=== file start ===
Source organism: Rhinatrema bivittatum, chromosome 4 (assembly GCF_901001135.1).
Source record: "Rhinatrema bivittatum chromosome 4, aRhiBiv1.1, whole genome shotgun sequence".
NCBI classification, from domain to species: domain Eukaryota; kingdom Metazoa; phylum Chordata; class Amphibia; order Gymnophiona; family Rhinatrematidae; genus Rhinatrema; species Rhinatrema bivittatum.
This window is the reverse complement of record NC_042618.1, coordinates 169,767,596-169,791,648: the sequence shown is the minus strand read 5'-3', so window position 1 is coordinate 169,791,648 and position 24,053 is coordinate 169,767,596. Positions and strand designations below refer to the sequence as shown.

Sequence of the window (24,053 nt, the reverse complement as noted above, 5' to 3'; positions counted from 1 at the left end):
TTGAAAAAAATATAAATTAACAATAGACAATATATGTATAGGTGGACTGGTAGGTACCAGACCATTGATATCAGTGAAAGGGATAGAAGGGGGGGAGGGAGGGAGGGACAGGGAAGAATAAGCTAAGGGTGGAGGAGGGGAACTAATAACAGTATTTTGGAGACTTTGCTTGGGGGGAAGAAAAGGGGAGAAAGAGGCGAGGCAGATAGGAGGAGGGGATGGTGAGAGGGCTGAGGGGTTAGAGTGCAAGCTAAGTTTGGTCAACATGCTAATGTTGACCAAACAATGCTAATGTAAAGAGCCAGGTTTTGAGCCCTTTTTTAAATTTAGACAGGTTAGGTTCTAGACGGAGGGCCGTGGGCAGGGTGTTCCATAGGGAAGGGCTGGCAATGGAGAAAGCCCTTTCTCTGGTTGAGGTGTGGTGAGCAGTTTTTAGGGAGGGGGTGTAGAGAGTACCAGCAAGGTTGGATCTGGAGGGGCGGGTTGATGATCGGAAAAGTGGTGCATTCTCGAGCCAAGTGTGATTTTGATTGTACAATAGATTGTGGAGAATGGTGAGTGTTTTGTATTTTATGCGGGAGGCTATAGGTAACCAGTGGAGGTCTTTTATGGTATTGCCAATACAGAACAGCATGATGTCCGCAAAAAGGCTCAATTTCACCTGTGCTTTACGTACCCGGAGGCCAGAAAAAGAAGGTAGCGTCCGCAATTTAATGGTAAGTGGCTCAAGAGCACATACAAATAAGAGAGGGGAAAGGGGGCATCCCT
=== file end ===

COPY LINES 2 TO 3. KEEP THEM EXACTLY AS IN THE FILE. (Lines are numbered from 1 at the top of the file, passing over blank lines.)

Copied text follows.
Source record: "Rhinatrema bivittatum chromosome 4, aRhiBiv1.1, whole genome shotgun sequence".
NCBI classification, from domain to species: domain Eukaryota; kingdom Metazoa; phylum Chordata; class Amphibia; order Gymnophiona; family Rhinatrematidae; genus Rhinatrema; species Rhinatrema bivittatum.